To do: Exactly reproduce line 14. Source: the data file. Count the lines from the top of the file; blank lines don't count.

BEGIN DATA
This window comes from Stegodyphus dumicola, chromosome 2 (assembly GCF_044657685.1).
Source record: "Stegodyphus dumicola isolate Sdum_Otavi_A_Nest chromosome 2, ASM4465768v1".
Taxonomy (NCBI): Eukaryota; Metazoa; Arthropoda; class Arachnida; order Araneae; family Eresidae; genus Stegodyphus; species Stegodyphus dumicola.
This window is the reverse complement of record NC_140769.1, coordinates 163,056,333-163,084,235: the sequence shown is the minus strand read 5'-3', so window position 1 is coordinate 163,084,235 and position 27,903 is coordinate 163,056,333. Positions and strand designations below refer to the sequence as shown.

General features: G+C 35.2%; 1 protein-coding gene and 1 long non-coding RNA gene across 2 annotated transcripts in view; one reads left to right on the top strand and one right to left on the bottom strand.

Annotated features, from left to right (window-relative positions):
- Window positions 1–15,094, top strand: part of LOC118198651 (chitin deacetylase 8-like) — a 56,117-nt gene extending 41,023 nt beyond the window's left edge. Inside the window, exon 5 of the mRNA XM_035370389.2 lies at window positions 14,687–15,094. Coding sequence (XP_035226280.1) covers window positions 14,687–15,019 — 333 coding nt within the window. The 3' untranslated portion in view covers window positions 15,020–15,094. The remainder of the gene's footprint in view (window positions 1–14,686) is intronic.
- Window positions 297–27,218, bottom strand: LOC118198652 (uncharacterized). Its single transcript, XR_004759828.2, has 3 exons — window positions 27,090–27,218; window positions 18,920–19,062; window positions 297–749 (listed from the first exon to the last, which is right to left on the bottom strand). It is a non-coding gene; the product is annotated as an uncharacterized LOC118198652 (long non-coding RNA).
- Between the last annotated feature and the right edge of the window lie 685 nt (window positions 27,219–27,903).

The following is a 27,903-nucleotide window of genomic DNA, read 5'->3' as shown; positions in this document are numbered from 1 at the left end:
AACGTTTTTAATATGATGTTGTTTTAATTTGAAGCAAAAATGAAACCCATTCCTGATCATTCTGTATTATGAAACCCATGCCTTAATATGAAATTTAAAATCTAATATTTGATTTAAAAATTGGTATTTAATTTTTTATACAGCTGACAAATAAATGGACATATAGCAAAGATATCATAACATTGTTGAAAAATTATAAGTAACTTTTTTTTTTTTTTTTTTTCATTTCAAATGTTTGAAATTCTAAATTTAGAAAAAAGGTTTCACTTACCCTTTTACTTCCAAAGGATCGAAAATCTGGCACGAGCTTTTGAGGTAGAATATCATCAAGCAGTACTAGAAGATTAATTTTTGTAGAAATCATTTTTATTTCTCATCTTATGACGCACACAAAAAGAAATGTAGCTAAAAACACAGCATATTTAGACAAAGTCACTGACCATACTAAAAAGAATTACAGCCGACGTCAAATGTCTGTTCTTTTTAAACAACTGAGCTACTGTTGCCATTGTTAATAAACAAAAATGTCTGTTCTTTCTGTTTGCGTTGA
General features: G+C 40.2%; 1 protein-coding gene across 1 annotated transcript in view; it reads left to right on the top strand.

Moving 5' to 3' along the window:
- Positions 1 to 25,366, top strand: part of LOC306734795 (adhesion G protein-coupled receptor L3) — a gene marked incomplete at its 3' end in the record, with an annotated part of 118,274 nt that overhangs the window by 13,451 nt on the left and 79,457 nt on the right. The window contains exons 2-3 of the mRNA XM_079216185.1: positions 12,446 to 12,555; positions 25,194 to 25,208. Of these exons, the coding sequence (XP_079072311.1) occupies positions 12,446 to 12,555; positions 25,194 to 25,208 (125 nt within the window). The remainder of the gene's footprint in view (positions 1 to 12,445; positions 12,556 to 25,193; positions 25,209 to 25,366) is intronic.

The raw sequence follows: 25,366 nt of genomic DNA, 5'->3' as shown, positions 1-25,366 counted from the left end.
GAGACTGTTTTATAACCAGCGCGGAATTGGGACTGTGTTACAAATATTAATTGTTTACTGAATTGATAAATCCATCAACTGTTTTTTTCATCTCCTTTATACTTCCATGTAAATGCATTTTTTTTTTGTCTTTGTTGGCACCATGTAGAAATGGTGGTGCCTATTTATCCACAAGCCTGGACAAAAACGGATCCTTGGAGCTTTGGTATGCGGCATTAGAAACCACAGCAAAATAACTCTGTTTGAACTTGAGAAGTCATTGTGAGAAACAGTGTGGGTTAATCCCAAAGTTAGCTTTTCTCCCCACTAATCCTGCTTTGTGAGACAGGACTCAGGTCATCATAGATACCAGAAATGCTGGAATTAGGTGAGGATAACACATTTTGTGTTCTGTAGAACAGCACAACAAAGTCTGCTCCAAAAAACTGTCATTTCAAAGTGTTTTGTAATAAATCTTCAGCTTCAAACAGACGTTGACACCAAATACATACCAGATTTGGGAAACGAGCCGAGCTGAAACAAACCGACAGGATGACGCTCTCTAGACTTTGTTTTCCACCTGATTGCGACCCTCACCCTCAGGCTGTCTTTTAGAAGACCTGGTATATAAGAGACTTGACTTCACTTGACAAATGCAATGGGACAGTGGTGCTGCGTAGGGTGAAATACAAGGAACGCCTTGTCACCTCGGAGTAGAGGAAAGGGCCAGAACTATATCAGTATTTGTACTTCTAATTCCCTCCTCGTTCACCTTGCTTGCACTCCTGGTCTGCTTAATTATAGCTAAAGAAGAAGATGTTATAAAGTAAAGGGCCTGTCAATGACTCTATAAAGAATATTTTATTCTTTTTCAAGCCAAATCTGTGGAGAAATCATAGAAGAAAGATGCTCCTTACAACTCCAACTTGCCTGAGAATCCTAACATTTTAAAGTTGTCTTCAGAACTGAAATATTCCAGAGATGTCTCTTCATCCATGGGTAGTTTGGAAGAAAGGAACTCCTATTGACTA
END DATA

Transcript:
- Positions 1 to 25,366, top strand: part of LOC306734795 (adhesion G protein-coupled receptor L3) — a gene marked incomplete at its 3' end in the record, with an annotated part of 118,274 nt that overhangs the window by 13,451 nt on the left and 79,457 nt on the right. The window contains exons 2-3 of the mRNA XM_079216185.1: positions 12,446 to 12,555; positions 25,194 to 25,208. Of these exons, the coding sequence (XP_079072311.1) occupies positions 12,446 to 12,555; positions 25,194 to 25,208 (125 nt within the window). The remainder of the gene's footprint in view (positions 1 to 12,445; positions 12,556 to 25,193; positions 25,209 to 25,366) is intronic.